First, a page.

By Elton Gomes
The Supreme Court on Wednesday ruled that the concept of creamy layer will now be applicable in reservations for Scheduled Castes and Scheduled Tribes. A constitution bench headed by Chief Justice of India Dipak Misra announced that a constitutional court will be empowered to abolish any reservation meant for a creamy layer among the most backward classes.
Justice Rohinton F. Nariman authored the judgment on behalf of the bench and stated that the principle of the creamy layer can be applied by a court on the touchstone of equality among the same group or sub-group.
What did the court say?
“The whole object of reservation is to see that backward classes of citizens move forward so that they may march hand in hand with other citizens of India on an equal basis. This will not be possible if only the creamy layer within that class bag all the coveted jobs in the public sector and perpetuate themselves, leaving the rest of the class as backward as they always were,” the bench noted, News18 reported.
The bench said that when a court applies the creamy layer principle to Scheduled Castes and Scheduled Tribes, it does not seek to make any change to the Presidential List under Articles 341 or 342 of the Constitution of India.
“The caste or group or sub-group named in the said List continues exactly as before. It is only those persons within that group or sub-group, who have come out of untouchability or backwardness by virtue of belonging to the creamy layer, who are excluded from the benefit of reservation,” the bench said, according to News18.
The bench did not entertain the Centre’s plea to do away with the concept of creamy layer among the SC/ST groups.
The top court said that it was incorrect to conduct a test to assess backwardness. The bench noted that the Scheduled Castes and the Scheduled Tribes are the most backward or the weakest of the weaker sections of society, and are hence presumed to be backward. The bench further held that states will no longer be required to collect quantifiable data to determine backwardness of these groups, News18 reported.
Centre says creamy layer cannot apply to SC/STs
In August, the Centre told the Supreme Court that the creamy layer concept cannot be applied to the Scheduled Caste/Scheduled Tribe communities. Presenting his arguments before a five-judge bench led by CJI Misra, Attorney-General K.K. Venugopal argued that SCs/STs are a “homogenous group and any action to regroup them based on economic or social advancement would not be appropriate.”
Venugopal further said that rigorous modalities were proposed so that other communities can also be included in the list of SCs/STs. “For inclusion of communities in the list of the SCs, one of the important determinants is the traditional practice of untouchability,” Venugopal argued, the Hindu reported.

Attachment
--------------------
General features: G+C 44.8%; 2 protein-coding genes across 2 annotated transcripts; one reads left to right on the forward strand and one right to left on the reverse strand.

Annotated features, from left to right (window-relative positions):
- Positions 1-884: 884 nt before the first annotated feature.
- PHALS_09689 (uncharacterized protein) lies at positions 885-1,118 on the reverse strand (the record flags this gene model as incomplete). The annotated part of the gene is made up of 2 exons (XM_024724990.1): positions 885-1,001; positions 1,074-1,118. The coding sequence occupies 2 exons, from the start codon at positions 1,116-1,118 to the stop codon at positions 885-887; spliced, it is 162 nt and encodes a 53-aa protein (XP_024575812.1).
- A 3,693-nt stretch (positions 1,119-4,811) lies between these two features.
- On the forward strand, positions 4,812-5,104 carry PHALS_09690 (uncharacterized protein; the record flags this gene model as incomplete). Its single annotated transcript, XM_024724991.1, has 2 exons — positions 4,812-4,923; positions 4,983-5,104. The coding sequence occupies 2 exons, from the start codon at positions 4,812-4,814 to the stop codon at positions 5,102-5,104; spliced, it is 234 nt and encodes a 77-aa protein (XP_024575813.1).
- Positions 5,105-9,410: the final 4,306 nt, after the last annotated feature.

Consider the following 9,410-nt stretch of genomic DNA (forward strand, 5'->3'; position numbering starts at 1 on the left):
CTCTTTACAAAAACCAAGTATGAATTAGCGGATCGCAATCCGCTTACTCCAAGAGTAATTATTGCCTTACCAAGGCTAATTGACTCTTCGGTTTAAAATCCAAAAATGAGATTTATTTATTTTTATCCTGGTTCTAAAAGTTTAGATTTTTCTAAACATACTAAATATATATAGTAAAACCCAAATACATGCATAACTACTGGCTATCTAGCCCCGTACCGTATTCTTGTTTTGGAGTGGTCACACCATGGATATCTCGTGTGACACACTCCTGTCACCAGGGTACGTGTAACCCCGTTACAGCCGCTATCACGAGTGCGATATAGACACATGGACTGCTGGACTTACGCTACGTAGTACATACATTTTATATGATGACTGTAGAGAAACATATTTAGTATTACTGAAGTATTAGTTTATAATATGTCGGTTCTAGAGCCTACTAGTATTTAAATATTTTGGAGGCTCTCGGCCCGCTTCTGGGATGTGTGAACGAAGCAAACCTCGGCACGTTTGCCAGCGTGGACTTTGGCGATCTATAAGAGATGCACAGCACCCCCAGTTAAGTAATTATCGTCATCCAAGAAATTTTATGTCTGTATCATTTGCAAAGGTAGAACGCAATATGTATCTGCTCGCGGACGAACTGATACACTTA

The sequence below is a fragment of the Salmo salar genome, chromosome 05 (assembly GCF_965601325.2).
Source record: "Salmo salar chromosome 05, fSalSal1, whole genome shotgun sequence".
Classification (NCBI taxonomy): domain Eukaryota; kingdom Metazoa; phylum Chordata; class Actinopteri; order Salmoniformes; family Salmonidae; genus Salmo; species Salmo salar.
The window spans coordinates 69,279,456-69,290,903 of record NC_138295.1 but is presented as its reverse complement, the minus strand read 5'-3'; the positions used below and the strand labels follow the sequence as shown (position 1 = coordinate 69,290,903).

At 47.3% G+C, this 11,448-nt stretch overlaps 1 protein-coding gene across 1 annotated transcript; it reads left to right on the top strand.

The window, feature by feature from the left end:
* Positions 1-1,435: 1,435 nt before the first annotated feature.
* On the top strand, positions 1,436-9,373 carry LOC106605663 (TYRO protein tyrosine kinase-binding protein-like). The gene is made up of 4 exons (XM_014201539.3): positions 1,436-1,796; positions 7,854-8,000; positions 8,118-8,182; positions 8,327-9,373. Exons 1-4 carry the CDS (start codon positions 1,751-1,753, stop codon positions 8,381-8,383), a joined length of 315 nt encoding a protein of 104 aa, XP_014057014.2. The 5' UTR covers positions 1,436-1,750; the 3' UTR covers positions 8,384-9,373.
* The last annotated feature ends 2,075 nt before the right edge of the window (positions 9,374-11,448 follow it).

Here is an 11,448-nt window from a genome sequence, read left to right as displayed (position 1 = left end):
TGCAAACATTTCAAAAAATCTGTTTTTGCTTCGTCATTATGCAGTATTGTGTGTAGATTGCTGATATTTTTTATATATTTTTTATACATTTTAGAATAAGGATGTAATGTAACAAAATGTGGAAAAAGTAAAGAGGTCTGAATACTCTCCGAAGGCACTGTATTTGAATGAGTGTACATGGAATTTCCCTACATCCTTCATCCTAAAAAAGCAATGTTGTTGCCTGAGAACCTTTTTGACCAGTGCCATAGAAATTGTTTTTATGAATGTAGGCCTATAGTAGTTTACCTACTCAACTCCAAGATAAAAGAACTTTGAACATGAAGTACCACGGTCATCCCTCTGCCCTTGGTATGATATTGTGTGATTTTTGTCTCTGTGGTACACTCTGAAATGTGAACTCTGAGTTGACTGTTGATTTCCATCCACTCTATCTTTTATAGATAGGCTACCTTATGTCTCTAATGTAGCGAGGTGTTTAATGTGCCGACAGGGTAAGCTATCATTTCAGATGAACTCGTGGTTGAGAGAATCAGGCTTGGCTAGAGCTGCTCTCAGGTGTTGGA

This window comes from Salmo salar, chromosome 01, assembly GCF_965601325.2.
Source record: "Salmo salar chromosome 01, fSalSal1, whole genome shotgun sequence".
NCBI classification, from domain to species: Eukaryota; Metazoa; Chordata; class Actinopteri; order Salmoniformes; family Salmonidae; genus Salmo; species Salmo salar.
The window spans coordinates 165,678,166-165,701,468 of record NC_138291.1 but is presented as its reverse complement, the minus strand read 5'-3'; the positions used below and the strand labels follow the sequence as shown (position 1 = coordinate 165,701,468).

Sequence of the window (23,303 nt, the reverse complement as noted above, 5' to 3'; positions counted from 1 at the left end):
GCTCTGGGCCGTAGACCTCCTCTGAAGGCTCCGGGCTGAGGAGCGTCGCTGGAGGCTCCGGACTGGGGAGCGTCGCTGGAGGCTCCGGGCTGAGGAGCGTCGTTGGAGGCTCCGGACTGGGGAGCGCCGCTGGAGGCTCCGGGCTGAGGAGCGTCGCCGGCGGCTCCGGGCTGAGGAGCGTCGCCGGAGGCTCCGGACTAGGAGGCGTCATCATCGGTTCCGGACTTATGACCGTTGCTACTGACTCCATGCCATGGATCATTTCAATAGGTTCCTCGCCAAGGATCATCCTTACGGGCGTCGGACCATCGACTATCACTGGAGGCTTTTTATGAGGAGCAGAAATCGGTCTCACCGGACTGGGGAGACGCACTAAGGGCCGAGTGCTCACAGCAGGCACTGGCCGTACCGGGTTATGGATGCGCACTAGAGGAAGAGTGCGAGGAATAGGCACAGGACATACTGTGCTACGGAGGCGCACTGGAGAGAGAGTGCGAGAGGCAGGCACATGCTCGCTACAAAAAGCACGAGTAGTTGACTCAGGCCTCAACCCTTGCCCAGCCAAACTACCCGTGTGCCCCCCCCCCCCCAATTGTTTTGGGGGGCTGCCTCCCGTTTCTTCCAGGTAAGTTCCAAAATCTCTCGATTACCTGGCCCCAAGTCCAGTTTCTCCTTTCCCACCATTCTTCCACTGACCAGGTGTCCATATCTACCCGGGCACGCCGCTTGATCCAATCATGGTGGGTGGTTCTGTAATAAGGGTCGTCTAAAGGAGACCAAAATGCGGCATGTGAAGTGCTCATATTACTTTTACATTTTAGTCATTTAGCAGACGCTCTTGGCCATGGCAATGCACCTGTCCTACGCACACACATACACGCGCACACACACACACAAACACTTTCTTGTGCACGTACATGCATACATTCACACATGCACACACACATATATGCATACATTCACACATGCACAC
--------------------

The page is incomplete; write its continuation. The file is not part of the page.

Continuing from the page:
Supreme Court asks whether creamy layer can be extended to SC/STs
The Supreme Court wondered, in August, if the creamy layer concept could be extended to Scheduled Castes and Scheduled Tribes. The creamy layer was then applicable only to Other Backward Classes.
“Suppose there was a caste which was backward 50 years ago and now it has sections of creamy layer. Why can’t court say don’t treat unequals as equals… because the whole idea (behind reservation) is to give a leg up to those deserving, not to someone who already has both legs up on the fan,” Justice R.F. Nariman said, the Indian Express reported.
CJI Misra, who was heading the bench, then posed a question as to what would happen if a “person from the reserved category becomes Secretary in a state… will it be logical to treat his family as backward for promotion with accelerated seniority?”
The creamy layer in India
The term “creamy layer” was first used during the SC judgment in the Indira Sawhney v. Union of India case in 1992. The case concerned the Mandal Commission recommendations that demanded 27% reservations for other backward classes (OBCs) in central government jobs.
The SC’s recent ruling does not seem to address the fundamental problem of untouchability. P.S. Krishnan, secretary in the Union Ministry of Welfare when reservation for the Other Backward Classes was implemented in 1990, stated that for Dalits and Adivasis, backwardness cannot be judged through the creamy layer framework, instead, it is based on the fact that they are subject to untouchability.
“A person might even become a collector,” said Krishnan. “But has society stopped treating them as untouchables?” Scroll.in reported. Indira Jaisingh, a petitioner in the present case, claims that a constitutional amendment could be in the pipeline.
Elton Gomes is a staff writer at Qrius